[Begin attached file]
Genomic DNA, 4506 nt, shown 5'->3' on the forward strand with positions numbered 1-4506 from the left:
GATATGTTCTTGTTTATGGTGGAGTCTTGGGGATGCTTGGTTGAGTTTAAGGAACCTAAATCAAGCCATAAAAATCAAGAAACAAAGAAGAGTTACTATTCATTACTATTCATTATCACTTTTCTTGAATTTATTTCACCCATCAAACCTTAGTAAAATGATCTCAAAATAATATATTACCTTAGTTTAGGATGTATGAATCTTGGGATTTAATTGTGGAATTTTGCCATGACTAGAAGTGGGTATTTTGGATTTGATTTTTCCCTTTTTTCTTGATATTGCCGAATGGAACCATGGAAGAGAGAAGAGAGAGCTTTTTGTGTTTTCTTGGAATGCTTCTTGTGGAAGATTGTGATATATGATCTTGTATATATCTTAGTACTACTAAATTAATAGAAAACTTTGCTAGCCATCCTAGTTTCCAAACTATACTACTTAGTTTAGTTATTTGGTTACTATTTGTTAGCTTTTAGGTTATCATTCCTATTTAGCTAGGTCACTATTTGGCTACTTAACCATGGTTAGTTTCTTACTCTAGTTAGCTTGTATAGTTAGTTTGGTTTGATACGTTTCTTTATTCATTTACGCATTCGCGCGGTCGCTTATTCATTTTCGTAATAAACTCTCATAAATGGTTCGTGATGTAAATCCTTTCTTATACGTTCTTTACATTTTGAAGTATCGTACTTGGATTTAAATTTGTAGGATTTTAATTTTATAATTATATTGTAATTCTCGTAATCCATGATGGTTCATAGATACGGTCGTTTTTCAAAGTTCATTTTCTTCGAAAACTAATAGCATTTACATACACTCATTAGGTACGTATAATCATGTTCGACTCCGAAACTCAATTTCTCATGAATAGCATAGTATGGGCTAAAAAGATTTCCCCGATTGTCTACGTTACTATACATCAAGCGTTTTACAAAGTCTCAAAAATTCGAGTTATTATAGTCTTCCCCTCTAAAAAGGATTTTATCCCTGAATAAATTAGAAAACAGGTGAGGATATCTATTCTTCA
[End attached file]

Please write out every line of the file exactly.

Genomic DNA, 4506 nt, shown 5'->3' on the forward strand with positions numbered 1-4506 from the left:
GATATGTTCTTGTTTATGGTGGAGTCTTGGGGATGCTTGGTTGAGTTTAAGGAACCTAAATCAAGCCATAAAAATCAAGAAACAAAGAAGAGTTACTATTCATTACTATTCATTATCACTTTTCTTGAATTTATTTCACCCATCAAACCTTAGTAAAATGATCTCAAAATAATATATTACCTTAGTTTAGGATGTATGAATCTTGGGATTTAATTGTGGAATTTTGCCATGACTAGAAGTGGGTATTTTGGATTTGATTTTTCCCTTTTTTCTTGATATTGCCGAATGGAACCATGGAAGAGAGAAGAGAGAGCTTTTTGTGTTTTCTTGGAATGCTTCTTGTGGAAGATTGTGATATATGATCTTGTATATATCTTAGTACTACTAAATTAATAGAAAACTTTGCTAGCCATCCTAGTTTCCAAACTATACTACTTAGTTTAGTTATTTGGTTACTATTTGTTAGCTTTTAGGTTATCATTCCTATTTAGCTAGGTCACTATTTGGCTACTTAACCATGGTTAGTTTCTTACTCTAGTTAGCTTGTATAGTTAGTTTGGTTTGATACGTTTCTTTATTCATTTACGCATTCGCGCGGTCGCTTATTCATTTTCGTAATAAACTCTCATAAATGGTTCGTGATGTAAATCCTTTCTTATACGTTCTTTACATTTTGAAGTATCGTACTTGGATTTAAATTTGTAGGATTTTAATTTTATAATTATATTGTAATTCTCGTAATCCATGATGGTTCATAGATACGGTCGTTTTTCAAAGTTCATTTTCTTCGAAAACTAATAGCATTTACATACACTCATTAGGTACGTATAATCATGTTCGACTCCGAAACTCAATTTCTCATGAATAGCATAGTATGGGCTAAAAAGATTTCCCCGATTGTCTACGTTACTATACATCAAGCGTTTTACAAAGTCTCAAAAATTCGAGTTATTATAGTCTTCCCCTCTAAAAAGGATTTTATCCCTGAATAAATTAGAAAACAGGTGAGGATATCTATTCTTCA